Most e-bikes you’ll see on the roads and trails these days have bulky batteries on the tube behind the front wheel and hefty motors built into the hub where the pedals attach. But electric bike powerhouse Bosch is going for a trimmer look with a new suite of components that’ll debut for the 2020 bike season.
E-bikes rely on battery power to boost to your pedaling or give you a motorcycle-like throttle. Plenty of cyclists see them as something of an affront to purely human-powered bikes, but they’re steadily spreading as part of the electric revolution sweeping personal transport. E-bikes cut down on the sweat factor on bike commutes into work and extend your speed and range on the trails.
The battery and motor make them heavy — often 50 pounds for eMTBs (electric mountain bikes) that more often weigh something like 30 pounds. And the electric components can be awkwardly clunky.
Bosch’s new 7.7-pound PowerTube 625 and 6.3-pound PowerTube 400 batteries are designed to offer a “slim and clean look,” Bosch said in announcing the products Tuesday. They have capacities of 625 and 400 watt-hours, and a pair of PowerTube 625 can be linked for 1,250wH.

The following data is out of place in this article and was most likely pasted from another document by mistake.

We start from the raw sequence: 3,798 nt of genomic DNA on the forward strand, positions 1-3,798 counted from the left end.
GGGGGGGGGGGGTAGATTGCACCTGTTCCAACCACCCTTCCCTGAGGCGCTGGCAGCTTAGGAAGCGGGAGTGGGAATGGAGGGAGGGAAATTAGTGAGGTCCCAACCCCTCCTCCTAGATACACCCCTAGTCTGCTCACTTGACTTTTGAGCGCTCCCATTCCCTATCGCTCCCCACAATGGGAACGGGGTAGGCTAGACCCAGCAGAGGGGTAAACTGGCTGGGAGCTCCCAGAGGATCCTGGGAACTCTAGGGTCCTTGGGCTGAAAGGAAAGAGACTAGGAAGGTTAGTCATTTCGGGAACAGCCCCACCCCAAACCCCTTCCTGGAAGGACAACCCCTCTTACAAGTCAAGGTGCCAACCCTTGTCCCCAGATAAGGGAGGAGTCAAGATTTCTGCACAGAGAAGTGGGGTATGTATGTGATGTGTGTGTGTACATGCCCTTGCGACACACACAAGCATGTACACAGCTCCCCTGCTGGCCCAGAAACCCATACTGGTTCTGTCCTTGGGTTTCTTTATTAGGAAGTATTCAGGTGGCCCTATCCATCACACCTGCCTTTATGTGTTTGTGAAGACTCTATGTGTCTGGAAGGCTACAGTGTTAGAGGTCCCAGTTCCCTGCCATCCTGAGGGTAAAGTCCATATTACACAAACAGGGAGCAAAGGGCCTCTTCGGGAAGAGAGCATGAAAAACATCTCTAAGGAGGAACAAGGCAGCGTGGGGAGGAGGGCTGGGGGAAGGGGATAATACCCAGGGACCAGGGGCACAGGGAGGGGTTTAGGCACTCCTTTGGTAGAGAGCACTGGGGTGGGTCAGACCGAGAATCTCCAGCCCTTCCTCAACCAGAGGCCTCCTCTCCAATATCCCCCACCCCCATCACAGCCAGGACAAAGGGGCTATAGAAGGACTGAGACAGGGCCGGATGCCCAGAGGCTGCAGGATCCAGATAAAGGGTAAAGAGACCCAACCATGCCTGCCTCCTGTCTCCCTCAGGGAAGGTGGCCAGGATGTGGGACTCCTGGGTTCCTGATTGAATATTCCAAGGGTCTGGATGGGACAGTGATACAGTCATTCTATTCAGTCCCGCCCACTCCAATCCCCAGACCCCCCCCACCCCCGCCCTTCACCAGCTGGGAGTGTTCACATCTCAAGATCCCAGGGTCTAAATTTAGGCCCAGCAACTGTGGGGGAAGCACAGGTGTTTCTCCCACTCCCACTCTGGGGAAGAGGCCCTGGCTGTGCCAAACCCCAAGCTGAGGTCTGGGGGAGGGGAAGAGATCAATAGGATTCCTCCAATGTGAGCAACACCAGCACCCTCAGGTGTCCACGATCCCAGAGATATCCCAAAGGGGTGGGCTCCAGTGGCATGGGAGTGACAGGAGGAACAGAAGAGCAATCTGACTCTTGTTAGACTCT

Also new for 2020 are five motors from the German manufacturer:
- The 6.3-pound Performance CX motor is for mountain bikers who want to be able to ride uphill faster. It’s got a freewheel mode so it doesn’t slow down pedaling when not in use.
- The Performance Cruise delivers 65 newton-meters of torque and can reach speeds of 20mph. It’s good for tourers, sporty types and some mountain bikers.
- The Performance Speed, which delivers 75 newton-meters of torque and can reach speeds of 28mph, is best for commuters.
- The Cargo is designed for cargo bikes that when fully loaded weigh up to 550 pounds. It’s good for speeds up to 20mph.
- The Cargo Speed is similar but can handle 28mph speeds.
Bosch also announced a handlebar-mounted device called the SmartphoneHub that can link bike data to smartphone apps like Strava and give navigation directions. It has a display for basic information, but can link to phones with the Cobi.bike app. It’s got a mounting system for snapping phones into place, too.
Bosch also is modifying its software in an attempt to thwart tuning — tweaks that bike owners sometimes apply to circumvent speed restrictions.